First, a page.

A Case Study On Shareholder Activism, Proxy Advisors, And The Proxy Voting Process

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a. Case Study Introduction & Background
The literature on shareholder activism, proxy advisors, and the proxy voting process summarized in previous sections can be put into context with a case study on the recent DuPont (NYSE: DD) vs. Trian Fund Management Proxy Fight that occurred between 2014 – 2015. The DuPont vs. Trian Fund proxy fight, one of the largest proxy fights in history, will give insights into the influence and tactics of activist investors, the role of proxy advisors such as ISS and Glass Lewis, and mergers as a result of activist investors.
DuPont is a 214-year-old global chemical company that creates chemicals for agricultural, consumer, and industrial products. At the time of the case study, the company was led by Ellen
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Some major campaigns include GE, Wendy’s, PepsiCo, Pentair, Mondelez, and most notably DuPont. In early 2013, Trian took a passive $1.6 billion stake in DuPont, which at the time represented a 2% stake in the company, making Trian one of DuPont’s largest shareholders.

b. Trian Fund’s Demands & Investment Thesis Private Discussions Go Public: Trian privately engaged in dialogue with DuPont’s management team and lead director from 2013-2014 regarding specific initiatives Trian believed would “significantly” improve DuPont’s financial position. DuPont began to engage privately with DuPont to address the perceive underperformance in their stock price. (Please refer to Exhibit 1 for a detailed stock price chart with a timeline of major events) After DuPont’s management team failed to implement any of Trian’s demands, the activist fund decided to go public with their demands and released their first white paper on September 16th, 2014. The public announcement of Trian’s involvement with DuPont was perceived positively by the market and the stock was up 9.6% upon announcement. Trian’s Investment Thesis: Trian’s investment thesis and reason for public intervention was simple: DuPont’s conglomerate structure is destroying value. Trian outlined five major points for why DuPont was an inefficient conglomerate (Source: Trian Fund’s September 16th, 2014 White Paper):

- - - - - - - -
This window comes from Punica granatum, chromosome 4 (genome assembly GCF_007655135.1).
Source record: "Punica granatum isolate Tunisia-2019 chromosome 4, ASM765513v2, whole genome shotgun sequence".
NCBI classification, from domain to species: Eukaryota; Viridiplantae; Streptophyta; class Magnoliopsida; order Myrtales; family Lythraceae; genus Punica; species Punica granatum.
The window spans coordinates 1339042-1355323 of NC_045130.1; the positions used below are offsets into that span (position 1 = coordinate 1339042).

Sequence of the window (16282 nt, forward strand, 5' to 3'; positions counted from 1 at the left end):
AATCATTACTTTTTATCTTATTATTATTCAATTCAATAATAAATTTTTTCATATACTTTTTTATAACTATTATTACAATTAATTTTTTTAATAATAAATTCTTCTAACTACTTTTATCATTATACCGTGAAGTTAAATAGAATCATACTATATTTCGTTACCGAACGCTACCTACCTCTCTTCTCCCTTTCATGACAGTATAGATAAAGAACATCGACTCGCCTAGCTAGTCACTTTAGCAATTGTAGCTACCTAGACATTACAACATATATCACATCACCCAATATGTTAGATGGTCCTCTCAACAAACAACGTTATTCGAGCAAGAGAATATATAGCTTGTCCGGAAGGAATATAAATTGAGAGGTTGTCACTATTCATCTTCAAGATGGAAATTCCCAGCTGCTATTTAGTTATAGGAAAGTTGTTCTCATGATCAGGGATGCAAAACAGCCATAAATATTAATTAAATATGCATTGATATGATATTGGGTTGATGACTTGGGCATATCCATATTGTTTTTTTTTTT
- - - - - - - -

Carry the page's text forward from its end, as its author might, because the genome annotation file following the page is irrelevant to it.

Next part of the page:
1. Excessive
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